Supermarket Strike in CA


Phaedrus at No Fear of Freedom has another great post up. This one’s about the CA supermarket strike and media responsibility for (suprise!) careless reporting.

When it began, ta give ya an example of management lies and how the media runs right home and reports them, lotta peebles was tellin’ me how silly the workers were to strike over over only $5 a week in increased insurance payments.

He pretty much demolishes that nonsense–

Workers are losing their homes, their cars, their health coverage. The markets have lost $2 billion in sales. Is there some semi-rational person somewhere who honestly believes that either side would put themselves through such misery over $5 per week per worker?

–and goes on to explain what the fairy tale was meant to cover:

We call this a two tier wage structure, and it benefits management in at least four ways. First, it reduces labor costs immediately. Second, it results in a permanent reduction in wages over time, since new hires will eventually be the only hires left. Third, it creates a situation where management gains if they can find a way to force out or fire the top tier workers. Fourth, and probably most importantly, it’s a union busting tactic. Say you’re a new hire. How you gonna feel ’bout the higher paid workers who sold you out? How you gonna feel about the union, which also sold you out? How you gonna feel about payin’ union dues? How you gonna feel about solidarity?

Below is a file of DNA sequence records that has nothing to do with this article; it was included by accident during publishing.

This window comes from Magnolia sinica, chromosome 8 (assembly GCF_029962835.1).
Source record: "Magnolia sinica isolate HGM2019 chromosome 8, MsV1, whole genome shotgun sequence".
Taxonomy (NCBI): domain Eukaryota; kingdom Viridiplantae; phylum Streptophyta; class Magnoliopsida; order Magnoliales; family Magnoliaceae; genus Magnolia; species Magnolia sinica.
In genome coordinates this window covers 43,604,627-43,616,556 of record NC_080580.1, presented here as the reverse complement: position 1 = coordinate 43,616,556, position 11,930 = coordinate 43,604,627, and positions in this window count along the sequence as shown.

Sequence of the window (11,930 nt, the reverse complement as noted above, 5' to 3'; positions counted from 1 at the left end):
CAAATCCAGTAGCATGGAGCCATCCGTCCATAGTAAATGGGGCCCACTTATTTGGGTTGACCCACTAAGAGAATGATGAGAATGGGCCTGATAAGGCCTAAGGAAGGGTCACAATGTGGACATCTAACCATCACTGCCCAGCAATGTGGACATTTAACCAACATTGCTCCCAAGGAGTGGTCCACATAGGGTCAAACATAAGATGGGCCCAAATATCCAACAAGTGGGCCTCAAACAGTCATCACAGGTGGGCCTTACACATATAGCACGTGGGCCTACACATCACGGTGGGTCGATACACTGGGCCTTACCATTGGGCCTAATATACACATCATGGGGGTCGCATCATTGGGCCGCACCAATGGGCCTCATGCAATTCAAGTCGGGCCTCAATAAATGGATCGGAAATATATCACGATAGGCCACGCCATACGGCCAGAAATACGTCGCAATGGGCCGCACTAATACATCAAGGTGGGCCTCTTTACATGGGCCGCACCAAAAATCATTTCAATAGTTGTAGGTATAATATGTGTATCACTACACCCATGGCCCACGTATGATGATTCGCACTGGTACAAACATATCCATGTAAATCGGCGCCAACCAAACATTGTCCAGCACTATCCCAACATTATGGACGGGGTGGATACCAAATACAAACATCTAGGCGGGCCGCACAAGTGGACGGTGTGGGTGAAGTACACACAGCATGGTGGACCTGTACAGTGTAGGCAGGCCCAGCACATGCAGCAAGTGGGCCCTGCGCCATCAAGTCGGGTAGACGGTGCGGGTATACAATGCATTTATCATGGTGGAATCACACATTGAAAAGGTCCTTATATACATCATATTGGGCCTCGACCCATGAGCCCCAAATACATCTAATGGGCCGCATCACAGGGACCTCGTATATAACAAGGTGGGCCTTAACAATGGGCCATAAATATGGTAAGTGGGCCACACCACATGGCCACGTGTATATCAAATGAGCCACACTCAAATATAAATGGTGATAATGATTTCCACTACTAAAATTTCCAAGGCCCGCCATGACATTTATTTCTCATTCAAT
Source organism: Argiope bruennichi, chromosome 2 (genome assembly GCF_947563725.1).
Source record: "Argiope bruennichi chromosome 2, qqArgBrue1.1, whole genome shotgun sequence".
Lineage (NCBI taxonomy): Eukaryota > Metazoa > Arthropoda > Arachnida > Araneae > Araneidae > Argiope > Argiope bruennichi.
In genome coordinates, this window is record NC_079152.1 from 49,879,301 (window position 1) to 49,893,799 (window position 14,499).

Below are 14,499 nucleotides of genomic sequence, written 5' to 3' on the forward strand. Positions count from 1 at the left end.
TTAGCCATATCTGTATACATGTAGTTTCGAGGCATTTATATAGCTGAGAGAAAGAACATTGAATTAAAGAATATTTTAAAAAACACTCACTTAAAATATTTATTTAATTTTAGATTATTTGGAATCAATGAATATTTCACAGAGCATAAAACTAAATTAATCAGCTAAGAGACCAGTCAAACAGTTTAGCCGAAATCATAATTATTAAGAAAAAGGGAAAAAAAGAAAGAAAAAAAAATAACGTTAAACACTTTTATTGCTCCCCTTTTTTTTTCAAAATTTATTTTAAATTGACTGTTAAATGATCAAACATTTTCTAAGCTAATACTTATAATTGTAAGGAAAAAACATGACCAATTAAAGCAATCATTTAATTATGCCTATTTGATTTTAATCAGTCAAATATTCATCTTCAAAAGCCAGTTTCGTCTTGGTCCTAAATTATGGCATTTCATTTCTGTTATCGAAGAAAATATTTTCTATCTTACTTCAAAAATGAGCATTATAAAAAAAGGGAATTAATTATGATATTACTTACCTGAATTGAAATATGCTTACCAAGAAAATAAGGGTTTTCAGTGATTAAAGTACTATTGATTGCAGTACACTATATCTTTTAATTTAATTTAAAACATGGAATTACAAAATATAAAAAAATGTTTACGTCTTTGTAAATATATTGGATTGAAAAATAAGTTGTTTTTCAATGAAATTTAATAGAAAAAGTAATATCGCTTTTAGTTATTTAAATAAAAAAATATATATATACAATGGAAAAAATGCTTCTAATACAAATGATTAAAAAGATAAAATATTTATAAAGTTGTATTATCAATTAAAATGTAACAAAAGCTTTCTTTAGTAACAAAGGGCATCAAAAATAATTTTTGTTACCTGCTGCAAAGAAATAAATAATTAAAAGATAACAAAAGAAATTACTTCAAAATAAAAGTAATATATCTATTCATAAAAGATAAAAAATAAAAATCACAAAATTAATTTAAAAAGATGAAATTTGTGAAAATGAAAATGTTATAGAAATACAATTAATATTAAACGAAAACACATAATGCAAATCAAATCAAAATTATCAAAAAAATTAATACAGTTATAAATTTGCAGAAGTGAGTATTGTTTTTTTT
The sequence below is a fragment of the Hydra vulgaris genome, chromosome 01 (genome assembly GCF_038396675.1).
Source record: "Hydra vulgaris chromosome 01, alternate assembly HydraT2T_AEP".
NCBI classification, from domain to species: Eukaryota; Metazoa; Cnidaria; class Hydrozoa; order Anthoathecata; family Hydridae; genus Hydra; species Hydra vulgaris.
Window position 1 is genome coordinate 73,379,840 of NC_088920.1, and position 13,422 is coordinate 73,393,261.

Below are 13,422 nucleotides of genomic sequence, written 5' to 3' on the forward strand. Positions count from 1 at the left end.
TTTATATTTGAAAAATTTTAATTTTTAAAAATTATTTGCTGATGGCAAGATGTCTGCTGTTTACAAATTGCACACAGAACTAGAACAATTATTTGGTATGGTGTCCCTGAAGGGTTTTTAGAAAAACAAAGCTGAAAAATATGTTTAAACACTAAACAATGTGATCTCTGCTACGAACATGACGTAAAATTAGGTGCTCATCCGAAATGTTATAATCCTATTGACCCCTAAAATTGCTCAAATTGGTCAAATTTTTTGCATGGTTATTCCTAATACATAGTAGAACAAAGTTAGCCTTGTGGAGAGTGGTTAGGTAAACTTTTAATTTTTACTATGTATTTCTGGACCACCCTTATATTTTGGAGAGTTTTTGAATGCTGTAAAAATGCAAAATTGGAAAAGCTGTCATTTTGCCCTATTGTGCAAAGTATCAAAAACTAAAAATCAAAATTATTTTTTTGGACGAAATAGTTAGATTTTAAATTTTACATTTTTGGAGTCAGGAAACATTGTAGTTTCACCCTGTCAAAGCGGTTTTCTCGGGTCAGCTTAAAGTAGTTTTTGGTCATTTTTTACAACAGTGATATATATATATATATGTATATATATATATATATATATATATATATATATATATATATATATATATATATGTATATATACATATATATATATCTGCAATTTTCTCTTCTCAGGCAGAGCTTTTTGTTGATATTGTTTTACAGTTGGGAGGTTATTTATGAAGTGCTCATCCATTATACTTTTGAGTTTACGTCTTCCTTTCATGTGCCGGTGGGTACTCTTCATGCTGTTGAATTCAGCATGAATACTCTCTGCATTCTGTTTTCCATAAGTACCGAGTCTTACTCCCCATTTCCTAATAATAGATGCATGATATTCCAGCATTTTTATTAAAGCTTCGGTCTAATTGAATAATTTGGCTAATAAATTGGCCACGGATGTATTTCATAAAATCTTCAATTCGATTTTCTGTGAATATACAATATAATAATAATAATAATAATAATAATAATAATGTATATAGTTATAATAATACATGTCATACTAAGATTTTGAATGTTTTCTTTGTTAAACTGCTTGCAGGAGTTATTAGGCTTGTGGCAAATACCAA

The supermarket chains are either 1) genuinely running scared from Wal-mart’s proven ability to use its odious and sometimes illegal employment policies to destroy its competition, or 2) using Wal-mart as an excuse to break the unions and add to their profits by lowering their weekly payroll–a favorite corporate scam when sales are flat. Either way, the workers are caught in the middle of a Corporate Greed War (remember, these chains were quite profitable before the strike) in the global Race-to-the-Bottom.

Paul Clark, a Penn State labor relations professor who edited a recent book on trends in collective bargaining, said the dispute could have nationwide repercussions.”If the union loses this and has to give back a significant portion of their health benefits,” Professor Clark said, “you’re really moving down the road to everybody beginning to be a Wal-Mart worker with low wages and low benefits.”

Which is, of course, precisely what management’s intractable offer was all about.

Go read the rest, especially if you’re under the impression that corporations “just don’t do that kind of thing any more.”

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